Monday, December 21, 2015

The Myth of the Perfect Christmas

Christmas week.  You can tell the big day is getting near by the TV schedules: normally on a Monday night, for instance, the BBC would be giving us Panorama followed either by a serious documentary or a serious drama.  Today, we instead have a repeat of Miranda Hart followed by John Bishop's Christmas show - which is much the same as his regular show, but with tinsel.  God forbid that anything serious should intrude on Christmas - everyone is desperate to keep it all nice and family-friendly, lest the festive season be spoiled by real life.  Because we can't have that.  The concept of a perfect family Christmas has become the Holy Grail in the UK these days - if anything upsets it, then the whole year is ruined.  Or so it seems.

It's amazing how much we invest, not just financially, but also emotionally, in this one day of the year.  Increasingly, I feel that the build up starts as soon as September and Autumn begins, so much so that nowadays I find it difficult to enjoy that season for itself.  But all our hopes and aspirations, it seems, are invested in the twenty fifth of December each year - we must aspire to some kind of mythical 'perfect' Christmas, which involves families coming together and aspirational gifts being given and received.  It's all about chestnuts roasting on open fires, mince pies, tinsel and wrapping paper.  Except that the reality can never match up to the fantasised 'perfect Christmas' promoted by the media.  The fact is that forcing entire extended families together in close quarters for several days once a year is a recipe for disaster, as tempers become frayed, old animosities magnified by enforced proximity and differences of opinion boil over into open hostility. 

I gave up on family Christmases many years ago, as I was finding them far too stressful, (the final straw was a Christmas gathering which exploded into threats of violence over some imagined slight I wasn't guilty of commtting).   Nowadays, Christmas Day is a time of solitary comtemplation for me, (along with a fair bit of lethaergy and debauchery).  I feel a lot better for it.  More than that, I've actually learned to enjoy the festive season again.  In large part this is down to the fact that I have clear and limited expectations for it:  it is no longer some miraculous time of the year during which everyone will be happy and all my desires fulfilled.  That was always the problem for me - our family Christmases never matched up to the ones you saw in films and on TV, or read about in books.  Everyone wasn't happy.  They weren't all nice to each other.  Instead, the usual bickering, bullying and pettiness carried on as usual, but seemed worse because everyone was meant to be enjoying themselves and demonstrating good will to each other.  I remember many of the Christmases of my teen years, in particular, being thoroughly miserable - I couldn't wait for them to end.  Perhaps if my expectations hadn't been so unrealistic, perhaps they wouldn't have been so bad.  As an adult, I learned to control those expectations, not least becauase of my depression.  I realised that the frustration of unrealistic expectations at Christmas simply fuelled the depression.  Again, I've kept the black dog at bay since I scaled back my Christmases.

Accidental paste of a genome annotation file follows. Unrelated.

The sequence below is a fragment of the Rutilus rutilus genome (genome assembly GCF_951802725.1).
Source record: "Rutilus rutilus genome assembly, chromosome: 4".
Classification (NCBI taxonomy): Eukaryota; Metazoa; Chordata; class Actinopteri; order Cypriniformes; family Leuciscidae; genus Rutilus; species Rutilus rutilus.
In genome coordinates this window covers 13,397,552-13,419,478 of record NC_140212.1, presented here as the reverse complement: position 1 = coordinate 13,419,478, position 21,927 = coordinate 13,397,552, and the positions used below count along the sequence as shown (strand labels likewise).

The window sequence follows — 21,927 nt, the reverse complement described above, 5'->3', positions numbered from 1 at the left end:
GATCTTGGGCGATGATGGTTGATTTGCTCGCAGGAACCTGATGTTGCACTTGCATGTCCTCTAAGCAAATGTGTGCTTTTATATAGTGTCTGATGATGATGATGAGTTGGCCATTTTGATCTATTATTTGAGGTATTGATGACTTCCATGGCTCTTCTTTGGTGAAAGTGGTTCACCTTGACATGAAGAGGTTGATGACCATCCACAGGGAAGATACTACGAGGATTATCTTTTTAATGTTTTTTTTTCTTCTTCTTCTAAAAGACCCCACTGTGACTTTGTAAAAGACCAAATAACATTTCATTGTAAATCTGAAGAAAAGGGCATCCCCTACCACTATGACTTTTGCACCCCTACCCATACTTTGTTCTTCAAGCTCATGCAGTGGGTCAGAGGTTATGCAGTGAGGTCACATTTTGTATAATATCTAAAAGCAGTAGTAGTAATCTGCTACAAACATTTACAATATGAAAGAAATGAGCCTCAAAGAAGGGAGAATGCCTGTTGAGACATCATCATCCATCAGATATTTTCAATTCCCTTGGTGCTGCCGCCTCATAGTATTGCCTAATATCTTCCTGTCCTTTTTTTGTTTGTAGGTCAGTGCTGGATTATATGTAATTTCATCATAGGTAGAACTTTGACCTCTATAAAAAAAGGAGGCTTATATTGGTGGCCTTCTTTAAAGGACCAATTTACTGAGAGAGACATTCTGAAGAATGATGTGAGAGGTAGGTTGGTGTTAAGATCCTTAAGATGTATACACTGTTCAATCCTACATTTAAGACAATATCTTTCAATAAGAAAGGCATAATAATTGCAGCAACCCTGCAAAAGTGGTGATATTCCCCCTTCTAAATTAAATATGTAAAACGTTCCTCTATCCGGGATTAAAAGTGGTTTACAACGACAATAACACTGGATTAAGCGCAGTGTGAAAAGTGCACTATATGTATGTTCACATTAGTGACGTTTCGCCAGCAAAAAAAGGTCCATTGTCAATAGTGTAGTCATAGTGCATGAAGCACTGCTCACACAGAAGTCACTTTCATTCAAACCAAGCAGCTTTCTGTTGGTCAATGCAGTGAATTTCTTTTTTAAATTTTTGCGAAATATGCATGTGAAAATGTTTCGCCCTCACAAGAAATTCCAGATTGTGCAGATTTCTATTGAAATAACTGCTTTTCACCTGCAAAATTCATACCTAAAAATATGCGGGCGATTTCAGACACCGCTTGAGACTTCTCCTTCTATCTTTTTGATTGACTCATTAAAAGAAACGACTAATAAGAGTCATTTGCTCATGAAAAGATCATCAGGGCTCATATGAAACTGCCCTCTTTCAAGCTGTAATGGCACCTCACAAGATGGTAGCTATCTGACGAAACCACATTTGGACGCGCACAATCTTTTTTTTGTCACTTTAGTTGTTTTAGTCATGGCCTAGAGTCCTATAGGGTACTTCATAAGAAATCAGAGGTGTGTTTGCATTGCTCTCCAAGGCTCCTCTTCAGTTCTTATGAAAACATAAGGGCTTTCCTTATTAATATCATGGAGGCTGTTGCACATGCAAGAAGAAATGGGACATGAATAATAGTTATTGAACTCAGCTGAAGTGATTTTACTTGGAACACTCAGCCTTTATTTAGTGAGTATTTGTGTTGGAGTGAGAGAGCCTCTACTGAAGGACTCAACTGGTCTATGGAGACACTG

So, this Christmas, just try to keep it realistic - all your problems won't be solved, your hopes won't be fulfilled.  Simply focus on enjoying yourself and maintaining your own space and it'll all be a lot easier.

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